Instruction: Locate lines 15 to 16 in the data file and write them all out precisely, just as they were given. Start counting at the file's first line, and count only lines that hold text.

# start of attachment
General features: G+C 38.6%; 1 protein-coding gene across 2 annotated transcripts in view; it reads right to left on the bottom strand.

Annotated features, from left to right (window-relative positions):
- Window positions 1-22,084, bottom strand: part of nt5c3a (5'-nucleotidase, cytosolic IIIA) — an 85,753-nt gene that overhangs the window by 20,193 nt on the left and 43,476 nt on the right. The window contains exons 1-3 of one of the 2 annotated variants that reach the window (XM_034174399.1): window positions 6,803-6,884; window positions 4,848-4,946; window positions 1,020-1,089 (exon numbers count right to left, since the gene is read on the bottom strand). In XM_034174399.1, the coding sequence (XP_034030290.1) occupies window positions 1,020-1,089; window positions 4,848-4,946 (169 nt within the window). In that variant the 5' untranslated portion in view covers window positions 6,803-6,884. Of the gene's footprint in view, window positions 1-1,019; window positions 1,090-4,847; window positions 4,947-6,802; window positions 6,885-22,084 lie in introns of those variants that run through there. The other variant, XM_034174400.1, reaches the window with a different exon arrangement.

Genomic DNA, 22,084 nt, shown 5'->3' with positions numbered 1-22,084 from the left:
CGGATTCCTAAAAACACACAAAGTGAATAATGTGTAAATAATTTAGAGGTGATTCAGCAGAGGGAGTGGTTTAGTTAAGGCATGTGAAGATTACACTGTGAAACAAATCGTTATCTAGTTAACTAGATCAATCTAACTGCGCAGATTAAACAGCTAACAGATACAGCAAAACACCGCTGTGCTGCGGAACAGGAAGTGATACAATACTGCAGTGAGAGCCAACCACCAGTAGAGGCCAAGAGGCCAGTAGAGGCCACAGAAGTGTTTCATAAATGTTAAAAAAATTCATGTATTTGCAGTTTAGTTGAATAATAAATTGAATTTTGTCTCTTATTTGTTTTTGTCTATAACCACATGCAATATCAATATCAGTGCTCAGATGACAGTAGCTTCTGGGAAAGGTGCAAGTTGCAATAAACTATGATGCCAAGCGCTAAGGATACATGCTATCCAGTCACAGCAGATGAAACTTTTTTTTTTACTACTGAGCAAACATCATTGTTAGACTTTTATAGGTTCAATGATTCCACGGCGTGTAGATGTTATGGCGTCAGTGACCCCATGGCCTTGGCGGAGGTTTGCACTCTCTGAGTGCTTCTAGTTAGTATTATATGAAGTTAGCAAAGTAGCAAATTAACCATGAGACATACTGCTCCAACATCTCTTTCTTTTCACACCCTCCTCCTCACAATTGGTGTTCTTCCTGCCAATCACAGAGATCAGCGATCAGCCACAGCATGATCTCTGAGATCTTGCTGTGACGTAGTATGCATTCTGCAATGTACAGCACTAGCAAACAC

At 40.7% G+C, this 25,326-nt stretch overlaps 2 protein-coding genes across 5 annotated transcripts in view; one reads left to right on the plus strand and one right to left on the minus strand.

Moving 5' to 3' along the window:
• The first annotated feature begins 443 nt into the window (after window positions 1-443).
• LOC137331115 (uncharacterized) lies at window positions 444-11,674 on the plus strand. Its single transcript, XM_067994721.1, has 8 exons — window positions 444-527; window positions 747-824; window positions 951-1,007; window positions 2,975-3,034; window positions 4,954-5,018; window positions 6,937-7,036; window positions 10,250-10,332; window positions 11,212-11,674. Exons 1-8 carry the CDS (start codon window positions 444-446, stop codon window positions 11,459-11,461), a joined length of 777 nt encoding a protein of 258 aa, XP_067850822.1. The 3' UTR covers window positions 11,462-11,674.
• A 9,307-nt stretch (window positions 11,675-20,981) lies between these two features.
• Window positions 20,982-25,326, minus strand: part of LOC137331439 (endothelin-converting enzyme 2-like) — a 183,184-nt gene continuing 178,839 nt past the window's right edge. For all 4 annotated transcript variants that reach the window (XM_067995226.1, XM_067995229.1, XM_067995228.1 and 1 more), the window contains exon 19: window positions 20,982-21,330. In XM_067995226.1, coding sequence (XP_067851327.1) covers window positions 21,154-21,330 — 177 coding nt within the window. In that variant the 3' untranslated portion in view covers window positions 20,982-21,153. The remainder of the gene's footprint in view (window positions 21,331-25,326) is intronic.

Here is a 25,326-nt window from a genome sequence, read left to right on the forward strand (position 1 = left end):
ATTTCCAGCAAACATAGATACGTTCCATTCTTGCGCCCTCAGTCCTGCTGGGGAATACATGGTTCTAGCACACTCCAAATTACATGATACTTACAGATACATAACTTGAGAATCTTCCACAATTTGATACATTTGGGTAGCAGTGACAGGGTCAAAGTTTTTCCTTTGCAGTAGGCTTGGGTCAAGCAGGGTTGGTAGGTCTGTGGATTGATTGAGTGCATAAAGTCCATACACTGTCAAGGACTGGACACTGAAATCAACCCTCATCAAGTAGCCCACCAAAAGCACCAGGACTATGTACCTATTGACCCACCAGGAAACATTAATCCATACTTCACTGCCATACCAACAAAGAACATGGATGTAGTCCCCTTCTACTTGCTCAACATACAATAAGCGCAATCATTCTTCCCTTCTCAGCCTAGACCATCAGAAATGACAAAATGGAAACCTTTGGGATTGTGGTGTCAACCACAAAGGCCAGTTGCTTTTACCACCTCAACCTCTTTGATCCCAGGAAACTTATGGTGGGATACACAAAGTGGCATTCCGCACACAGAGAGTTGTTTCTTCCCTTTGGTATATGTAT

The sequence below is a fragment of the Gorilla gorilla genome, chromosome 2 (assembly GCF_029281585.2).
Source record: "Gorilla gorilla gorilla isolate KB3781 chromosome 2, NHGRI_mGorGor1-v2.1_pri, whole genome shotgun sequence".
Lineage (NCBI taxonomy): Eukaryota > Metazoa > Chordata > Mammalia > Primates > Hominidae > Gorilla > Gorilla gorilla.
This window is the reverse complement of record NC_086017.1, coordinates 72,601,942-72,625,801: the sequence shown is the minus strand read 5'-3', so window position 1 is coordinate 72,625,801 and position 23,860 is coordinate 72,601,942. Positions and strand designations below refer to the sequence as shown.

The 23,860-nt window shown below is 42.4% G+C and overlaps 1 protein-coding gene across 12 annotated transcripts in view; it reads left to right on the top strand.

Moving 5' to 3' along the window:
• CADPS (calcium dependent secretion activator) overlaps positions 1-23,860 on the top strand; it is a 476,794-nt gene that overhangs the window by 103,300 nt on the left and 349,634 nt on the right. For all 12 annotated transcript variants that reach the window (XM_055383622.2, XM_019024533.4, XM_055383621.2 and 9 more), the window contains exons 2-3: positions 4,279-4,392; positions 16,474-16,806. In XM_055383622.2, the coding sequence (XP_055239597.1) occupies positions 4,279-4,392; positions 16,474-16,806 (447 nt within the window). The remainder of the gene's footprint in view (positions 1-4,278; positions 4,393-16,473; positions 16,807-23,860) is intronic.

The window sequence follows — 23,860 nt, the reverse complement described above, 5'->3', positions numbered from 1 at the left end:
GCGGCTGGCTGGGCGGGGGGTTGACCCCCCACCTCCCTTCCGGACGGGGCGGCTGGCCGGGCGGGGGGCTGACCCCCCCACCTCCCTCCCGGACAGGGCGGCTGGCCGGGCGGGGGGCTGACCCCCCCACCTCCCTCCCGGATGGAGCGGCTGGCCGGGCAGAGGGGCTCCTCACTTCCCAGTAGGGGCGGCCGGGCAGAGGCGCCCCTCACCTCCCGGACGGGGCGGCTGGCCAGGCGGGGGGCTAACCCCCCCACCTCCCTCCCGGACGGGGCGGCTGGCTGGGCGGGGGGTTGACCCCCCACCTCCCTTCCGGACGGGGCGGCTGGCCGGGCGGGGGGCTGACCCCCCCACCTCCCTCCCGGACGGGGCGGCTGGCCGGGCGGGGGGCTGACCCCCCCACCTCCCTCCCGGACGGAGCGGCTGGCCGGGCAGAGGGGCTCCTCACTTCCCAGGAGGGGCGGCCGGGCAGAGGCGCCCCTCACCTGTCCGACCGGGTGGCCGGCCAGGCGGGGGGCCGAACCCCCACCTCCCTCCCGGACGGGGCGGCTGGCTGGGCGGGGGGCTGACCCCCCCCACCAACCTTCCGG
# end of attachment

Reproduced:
Source record: "Gorilla gorilla gorilla isolate KB3781 chromosome 2, NHGRI_mGorGor1-v2.1_pri, whole genome shotgun sequence".
Lineage (NCBI taxonomy): Eukaryota > Metazoa > Chordata > Mammalia > Primates > Hominidae > Gorilla > Gorilla gorilla.